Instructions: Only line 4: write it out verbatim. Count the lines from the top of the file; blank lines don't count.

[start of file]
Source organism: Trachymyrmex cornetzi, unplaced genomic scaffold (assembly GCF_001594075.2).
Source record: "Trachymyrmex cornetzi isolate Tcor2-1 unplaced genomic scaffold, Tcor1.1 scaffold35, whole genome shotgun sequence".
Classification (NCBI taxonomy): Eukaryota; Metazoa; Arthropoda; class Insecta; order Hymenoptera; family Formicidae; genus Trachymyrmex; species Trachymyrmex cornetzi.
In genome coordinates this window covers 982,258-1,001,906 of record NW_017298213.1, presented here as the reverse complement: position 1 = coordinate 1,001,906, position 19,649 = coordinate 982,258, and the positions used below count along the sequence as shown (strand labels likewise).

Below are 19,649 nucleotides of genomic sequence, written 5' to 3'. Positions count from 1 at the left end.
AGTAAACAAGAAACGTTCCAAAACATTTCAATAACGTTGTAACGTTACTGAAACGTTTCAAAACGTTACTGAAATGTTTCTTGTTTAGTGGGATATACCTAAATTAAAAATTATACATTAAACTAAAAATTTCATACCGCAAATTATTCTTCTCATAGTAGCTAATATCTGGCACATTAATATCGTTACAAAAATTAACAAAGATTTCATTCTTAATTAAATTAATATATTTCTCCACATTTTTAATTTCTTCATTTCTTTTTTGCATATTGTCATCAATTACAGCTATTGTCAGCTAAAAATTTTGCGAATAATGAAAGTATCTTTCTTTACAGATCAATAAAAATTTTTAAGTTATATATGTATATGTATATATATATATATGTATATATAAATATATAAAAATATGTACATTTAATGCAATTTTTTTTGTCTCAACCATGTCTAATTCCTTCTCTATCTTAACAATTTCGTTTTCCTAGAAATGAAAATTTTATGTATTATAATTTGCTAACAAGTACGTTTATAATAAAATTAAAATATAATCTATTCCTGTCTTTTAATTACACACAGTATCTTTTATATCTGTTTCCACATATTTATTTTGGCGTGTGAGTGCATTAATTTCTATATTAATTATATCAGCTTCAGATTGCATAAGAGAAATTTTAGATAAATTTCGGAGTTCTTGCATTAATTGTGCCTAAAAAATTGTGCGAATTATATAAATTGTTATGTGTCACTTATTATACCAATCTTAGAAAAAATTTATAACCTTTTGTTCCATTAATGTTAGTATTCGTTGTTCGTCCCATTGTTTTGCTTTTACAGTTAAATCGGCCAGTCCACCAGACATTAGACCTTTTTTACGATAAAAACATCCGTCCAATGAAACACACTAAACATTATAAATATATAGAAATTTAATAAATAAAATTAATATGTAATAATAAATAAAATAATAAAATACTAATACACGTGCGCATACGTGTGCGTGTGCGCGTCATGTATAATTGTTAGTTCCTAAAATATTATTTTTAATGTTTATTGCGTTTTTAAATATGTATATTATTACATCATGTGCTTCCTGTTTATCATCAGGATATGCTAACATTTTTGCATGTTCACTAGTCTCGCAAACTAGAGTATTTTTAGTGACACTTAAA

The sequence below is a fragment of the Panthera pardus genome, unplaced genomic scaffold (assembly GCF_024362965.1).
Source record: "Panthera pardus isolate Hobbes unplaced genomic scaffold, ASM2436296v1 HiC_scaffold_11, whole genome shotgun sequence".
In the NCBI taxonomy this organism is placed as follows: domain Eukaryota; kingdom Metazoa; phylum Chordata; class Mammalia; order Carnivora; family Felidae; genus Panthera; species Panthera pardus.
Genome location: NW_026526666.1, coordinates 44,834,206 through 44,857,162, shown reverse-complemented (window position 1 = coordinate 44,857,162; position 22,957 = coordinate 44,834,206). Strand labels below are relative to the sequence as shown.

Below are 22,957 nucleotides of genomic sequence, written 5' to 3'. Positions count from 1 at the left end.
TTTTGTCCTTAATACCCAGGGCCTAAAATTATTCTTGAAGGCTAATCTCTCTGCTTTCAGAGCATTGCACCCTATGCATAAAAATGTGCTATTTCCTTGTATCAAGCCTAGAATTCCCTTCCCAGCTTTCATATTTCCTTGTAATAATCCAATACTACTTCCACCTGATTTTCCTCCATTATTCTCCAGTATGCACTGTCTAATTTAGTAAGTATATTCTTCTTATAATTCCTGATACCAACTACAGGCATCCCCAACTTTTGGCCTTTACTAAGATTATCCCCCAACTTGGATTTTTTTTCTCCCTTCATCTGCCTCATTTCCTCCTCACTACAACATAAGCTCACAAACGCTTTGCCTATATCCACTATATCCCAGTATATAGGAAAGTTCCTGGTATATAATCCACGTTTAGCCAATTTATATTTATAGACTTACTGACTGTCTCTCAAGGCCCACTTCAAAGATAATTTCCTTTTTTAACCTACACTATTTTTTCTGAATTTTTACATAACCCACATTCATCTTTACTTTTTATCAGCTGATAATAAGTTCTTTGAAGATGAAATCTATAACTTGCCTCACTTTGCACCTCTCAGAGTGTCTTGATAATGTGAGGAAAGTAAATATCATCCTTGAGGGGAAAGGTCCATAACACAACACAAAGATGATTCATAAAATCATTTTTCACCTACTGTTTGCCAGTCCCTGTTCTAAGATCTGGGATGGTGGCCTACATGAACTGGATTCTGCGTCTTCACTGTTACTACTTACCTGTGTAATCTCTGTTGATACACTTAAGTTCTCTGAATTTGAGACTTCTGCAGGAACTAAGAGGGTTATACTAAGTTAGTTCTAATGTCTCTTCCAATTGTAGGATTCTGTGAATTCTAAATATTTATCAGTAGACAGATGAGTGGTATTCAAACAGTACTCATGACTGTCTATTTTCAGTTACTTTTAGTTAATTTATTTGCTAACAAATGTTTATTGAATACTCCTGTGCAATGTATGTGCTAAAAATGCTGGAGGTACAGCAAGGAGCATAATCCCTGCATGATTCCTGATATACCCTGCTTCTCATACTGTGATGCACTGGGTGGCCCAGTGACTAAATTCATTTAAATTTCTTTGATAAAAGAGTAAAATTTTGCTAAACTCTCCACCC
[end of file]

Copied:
In genome coordinates this window covers 982,258-1,001,906 of record NW_017298213.1, presented here as the reverse complement: position 1 = coordinate 1,001,906, position 19,649 = coordinate 982,258, and the positions used below count along the sequence as shown (strand labels likewise).